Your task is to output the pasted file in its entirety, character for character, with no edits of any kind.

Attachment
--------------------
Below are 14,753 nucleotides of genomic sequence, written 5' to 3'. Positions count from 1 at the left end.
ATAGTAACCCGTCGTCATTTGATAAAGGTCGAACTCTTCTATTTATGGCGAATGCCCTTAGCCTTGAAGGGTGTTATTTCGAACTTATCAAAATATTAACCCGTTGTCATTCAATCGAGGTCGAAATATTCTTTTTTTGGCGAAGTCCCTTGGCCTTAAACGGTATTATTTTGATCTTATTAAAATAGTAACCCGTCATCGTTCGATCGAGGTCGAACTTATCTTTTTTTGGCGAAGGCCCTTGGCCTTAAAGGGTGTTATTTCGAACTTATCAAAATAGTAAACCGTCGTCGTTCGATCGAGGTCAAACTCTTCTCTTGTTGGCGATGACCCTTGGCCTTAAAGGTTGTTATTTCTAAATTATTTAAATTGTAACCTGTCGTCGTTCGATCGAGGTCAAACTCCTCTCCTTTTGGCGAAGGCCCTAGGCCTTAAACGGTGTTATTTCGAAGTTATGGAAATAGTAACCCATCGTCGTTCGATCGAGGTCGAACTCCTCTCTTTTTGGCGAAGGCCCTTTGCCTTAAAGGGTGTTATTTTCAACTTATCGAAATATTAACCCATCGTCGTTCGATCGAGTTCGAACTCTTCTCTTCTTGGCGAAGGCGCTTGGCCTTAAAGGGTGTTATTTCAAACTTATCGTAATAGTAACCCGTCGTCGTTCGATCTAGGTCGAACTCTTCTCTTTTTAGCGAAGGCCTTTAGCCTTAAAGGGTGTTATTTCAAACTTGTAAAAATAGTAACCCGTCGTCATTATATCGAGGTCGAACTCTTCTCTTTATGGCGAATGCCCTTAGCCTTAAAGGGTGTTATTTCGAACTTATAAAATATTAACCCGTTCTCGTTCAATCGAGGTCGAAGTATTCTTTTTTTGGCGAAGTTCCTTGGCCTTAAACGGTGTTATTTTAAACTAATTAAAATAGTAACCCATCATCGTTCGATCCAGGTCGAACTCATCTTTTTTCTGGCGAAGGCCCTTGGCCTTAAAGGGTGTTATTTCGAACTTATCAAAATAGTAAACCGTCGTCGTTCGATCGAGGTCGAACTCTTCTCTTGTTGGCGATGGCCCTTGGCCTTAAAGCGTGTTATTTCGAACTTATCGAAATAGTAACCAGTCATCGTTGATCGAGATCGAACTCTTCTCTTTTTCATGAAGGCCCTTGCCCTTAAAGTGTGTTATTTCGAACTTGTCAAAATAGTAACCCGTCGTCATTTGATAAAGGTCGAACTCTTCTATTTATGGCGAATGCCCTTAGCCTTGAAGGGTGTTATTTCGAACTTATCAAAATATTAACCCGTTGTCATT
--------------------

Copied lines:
Below are 14,753 nucleotides of genomic sequence, written 5' to 3'. Positions count from 1 at the left end.
ATAGTAACCCGTCGTCATTTGATAAAGGTCGAACTCTTCTATTTATGGCGAATGCCCTTAGCCTTGAAGGGTGTTATTTCGAACTTATCAAAATATTAACCCGTTGTCATTCAATCGAGGTCGAAATATTCTTTTTTTGGCGAAGTCCCTTGGCCTTAAACGGTATTATTTTGATCTTATTAAAATAGTAACCCGTCATCGTTCGATCGAGGTCGAACTTATCTTTTTTTGGCGAAGGCCCTTGGCCTTAAAGGGTGTTATTTCGAACTTATCAAAATAGTAAACCGTCGTCGTTCGATCGAGGTCAAACTCTTCTCTTGTTGGCGATGACCCTTGGCCTTAAAGGTTGTTATTTCTAAATTATTTAAATTGTAACCTGTCGTCGTTCGATCGAGGTCAAACTCCTCTCCTTTTGGCGAAGGCCCTAGGCCTTAAACGGTGTTATTTCGAAGTTATGGAAATAGTAACCCATCGTCGTTCGATCGAGGTCGAACTCCTCTCTTTTTGGCGAAGGCCCTTTGCCTTAAAGGGTGTTATTTTCAACTTATCGAAATATTAACCCATCGTCGTTCGATCGAGTTCGAACTCTTCTCTTCTTGGCGAAGGCGCTTGGCCTTAAAGGGTGTTATTTCAAACTTATCGTAATAGTAACCCGTCGTCGTTCGATCTAGGTCGAACTCTTCTCTTTTTAGCGAAGGCCTTTAGCCTTAAAGGGTGTTATTTCAAACTTGTAAAAATAGTAACCCGTCGTCATTATATCGAGGTCGAACTCTTCTCTTTATGGCGAATGCCCTTAGCCTTAAAGGGTGTTATTTCGAACTTATAAAATATTAACCCGTTCTCGTTCAATCGAGGTCGAAGTATTCTTTTTTTGGCGAAGTTCCTTGGCCTTAAACGGTGTTATTTTAAACTAATTAAAATAGTAACCCATCATCGTTCGATCCAGGTCGAACTCATCTTTTTTCTGGCGAAGGCCCTTGGCCTTAAAGGGTGTTATTTCGAACTTATCAAAATAGTAAACCGTCGTCGTTCGATCGAGGTCGAACTCTTCTCTTGTTGGCGATGGCCCTTGGCCTTAAAGCGTGTTATTTCGAACTTATCGAAATAGTAACCAGTCATCGTTGATCGAGATCGAACTCTTCTCTTTTTCATGAAGGCCCTTGCCCTTAAAGTGTGTTATTTCGAACTTGTCAAAATAGTAACCCGTCGTCATTTGATAAAGGTCGAACTCTTCTATTTATGGCGAATGCCCTTAGCCTTGAAGGGTGTTATTTCGAACTTATCAAAATATTAACCCGTTGTCATT